Road Maintenance from Marcellus Shale Drilling Concerns Delegates
The House Finance Committee met Wednesday to hear the budget requests from various agencies within the Department of Transportation. But one of the many concerns the Delegates had was the state of roads due to Marcellus Shale drilling.
In the House Finance Committee, the budget requests were led by Transportation Secretary, Paul Mattox.
Seven officials spoke on behalf of their agencies within the Department of Transportation, asking lawmakers to keep their funding at levels proposed in Governor Tomblin’s budget bill and avoid any additional cuts.
The Director of the Department of Motor Vehicles asked for additional funds to improve their IT infrastructure. Those overseeing airports, railroads, and public transportation were concerned with maintenance funding.
But after the budget requests were given to the committee, Delegates questioned the state’s ability to keep up with highway maintenance and road construction needs, particularly when it comes to the growing Marcellus Shale industry in the northern part of the state.
Delegate Dave Pethtel posed a question to Mattox about the state of roads in the Marcellus region.
“You know in Wetzel County we’ve had about nine years of Marcellus Shale drilling, and would you agree with me that arguably Wetzel County has the worst roads in the state?” asked Pethtel.
“I don’t know, I’m from Putnam County, and I can take you on some pretty bad roads in Putnam County,” said Mattox.
“I mean, I know we’ve had discussions before, I know you’ve traveled route 20, and I know Mr. Murphy’s traveled route 7, but I don’t see anything improving unless we get significantly more money. Is that a fair statement?” asked Pethtel.
“That’s a fair statement. We’re not gaining any ground whether…we’re only spending half as much cause that’s all we have available. That’s what we need to keep pace with the generation of the system.”
Money for the maintenance and construction of roads and highways across the state has its own account, known as the State Road Fund. This year, that fund is doing better than previous years.
But even with the increase in funds, Mattox says the paving cycle remains too high, not just for the back roads in the Marcellus shale region, but for the major highways across the state.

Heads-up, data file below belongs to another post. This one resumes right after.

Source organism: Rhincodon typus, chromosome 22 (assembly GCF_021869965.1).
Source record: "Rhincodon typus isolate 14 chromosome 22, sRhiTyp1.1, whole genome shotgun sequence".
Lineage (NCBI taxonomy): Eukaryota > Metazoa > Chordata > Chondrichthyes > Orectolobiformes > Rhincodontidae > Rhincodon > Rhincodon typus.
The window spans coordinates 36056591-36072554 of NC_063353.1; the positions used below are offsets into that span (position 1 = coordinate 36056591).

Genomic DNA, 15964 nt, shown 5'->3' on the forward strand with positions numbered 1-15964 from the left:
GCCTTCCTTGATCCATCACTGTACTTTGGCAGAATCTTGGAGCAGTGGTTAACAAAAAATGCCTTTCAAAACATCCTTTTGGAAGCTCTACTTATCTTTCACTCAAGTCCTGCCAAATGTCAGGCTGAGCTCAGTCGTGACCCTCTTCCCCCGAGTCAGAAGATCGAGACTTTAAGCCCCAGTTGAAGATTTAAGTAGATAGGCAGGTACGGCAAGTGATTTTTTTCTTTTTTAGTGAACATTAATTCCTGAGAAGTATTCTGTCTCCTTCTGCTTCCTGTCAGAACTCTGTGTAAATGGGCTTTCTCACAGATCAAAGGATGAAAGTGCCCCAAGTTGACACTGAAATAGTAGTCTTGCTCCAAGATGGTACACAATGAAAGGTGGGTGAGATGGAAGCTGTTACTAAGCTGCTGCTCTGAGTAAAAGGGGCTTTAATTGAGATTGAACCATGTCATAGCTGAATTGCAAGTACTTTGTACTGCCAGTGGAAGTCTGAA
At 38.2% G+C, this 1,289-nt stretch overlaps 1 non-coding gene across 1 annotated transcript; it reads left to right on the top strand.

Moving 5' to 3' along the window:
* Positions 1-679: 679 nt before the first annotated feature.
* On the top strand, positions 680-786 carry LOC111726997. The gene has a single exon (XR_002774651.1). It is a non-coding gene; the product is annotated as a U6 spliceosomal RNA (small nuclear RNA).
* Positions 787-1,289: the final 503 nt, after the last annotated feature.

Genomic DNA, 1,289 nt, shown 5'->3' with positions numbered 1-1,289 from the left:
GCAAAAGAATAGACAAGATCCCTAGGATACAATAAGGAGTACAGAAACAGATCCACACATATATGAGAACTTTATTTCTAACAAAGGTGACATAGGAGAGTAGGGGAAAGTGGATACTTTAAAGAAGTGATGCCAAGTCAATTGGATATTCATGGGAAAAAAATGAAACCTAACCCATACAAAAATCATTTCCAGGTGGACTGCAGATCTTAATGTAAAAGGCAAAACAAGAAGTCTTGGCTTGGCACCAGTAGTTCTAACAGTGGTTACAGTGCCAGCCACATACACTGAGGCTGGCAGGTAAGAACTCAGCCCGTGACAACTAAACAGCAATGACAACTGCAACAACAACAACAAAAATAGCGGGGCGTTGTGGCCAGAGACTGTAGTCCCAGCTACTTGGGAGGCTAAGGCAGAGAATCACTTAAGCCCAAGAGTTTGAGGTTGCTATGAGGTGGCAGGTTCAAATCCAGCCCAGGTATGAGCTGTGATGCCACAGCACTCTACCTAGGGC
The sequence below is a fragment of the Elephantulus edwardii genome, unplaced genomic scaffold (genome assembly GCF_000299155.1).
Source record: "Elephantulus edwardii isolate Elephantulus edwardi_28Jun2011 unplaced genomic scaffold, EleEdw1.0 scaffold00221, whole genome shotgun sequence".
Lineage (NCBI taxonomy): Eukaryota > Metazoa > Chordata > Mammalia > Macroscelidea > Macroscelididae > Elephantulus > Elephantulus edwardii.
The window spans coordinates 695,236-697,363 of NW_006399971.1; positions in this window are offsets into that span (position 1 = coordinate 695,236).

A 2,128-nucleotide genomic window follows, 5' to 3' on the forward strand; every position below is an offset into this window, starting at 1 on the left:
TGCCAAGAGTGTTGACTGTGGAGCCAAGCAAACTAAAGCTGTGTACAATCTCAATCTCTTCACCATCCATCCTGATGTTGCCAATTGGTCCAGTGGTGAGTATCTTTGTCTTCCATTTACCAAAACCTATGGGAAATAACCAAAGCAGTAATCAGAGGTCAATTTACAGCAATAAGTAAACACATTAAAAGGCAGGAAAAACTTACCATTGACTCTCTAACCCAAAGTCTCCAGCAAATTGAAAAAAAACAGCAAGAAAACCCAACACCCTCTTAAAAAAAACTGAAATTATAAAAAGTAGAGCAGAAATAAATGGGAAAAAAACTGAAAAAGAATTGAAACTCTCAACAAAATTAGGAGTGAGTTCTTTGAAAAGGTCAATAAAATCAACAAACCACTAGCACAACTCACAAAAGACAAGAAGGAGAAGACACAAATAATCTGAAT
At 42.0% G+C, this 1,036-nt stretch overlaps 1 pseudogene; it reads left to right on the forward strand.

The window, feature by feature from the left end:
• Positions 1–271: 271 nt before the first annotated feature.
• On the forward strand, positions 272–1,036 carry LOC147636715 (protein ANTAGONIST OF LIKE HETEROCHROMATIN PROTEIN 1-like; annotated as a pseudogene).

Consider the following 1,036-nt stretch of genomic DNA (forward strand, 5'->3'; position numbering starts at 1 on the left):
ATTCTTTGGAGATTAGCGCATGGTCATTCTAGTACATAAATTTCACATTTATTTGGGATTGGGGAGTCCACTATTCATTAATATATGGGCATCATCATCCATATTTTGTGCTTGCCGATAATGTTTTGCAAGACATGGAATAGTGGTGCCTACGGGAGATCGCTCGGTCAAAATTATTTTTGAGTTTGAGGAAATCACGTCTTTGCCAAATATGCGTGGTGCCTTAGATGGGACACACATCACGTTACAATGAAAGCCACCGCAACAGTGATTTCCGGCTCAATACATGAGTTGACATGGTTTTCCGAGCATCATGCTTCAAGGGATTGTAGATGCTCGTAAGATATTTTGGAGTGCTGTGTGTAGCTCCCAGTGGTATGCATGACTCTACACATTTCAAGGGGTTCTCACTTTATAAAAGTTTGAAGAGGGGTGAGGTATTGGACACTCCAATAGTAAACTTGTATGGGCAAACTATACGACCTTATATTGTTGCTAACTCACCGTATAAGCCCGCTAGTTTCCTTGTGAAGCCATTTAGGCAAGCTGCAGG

Delegate Paul Espinosa of Jefferson County questioned a new revenue systems states like Virginia are trying, moving away from a traditional gasoline tax.
“As you’re well aware other states have transitioned or have begun to transition to sales tax based funding for their transportation systems," said Espinosa, "How extensively has your department looked at perhaps those state’s transitions and you know while I’ve heard anecdotally what that might translate too if we were to move into that as far as our sales tax, the necessary sales tax increase. How extensively have you looked at that? I would appreciate your comments as far as feasibility.”
“We have looked at it," Mattox replied, "Of course the state of Virginia took the lead in creating more revenue for their state road fund by applying a sales tax. I believe it’s something that West Virginia should take a look at. The Blue Ribbon Commission has looked at it, and I believe a 1% increase in the sales tax here in West Virginia. Instead of generating the 1.2 billion or so same sales tax generated in Virginia, it would generate about $220 million for the state road fund in West Virginia if it was all dedicated to the state road fund.”
The Blue Ribbon Commission Mattox refers to is a group the governor compiled in 2012 to study the funding of the state’s highways. While their final report and recommendations have not yet been released, the group said as much as a billion dollars is needed by the state each year to just maintain the current road system.
Mattox didn’t say whether the sales tax was a better or worse way to fund West Virginia roads, but told the committee it was worth looking into further.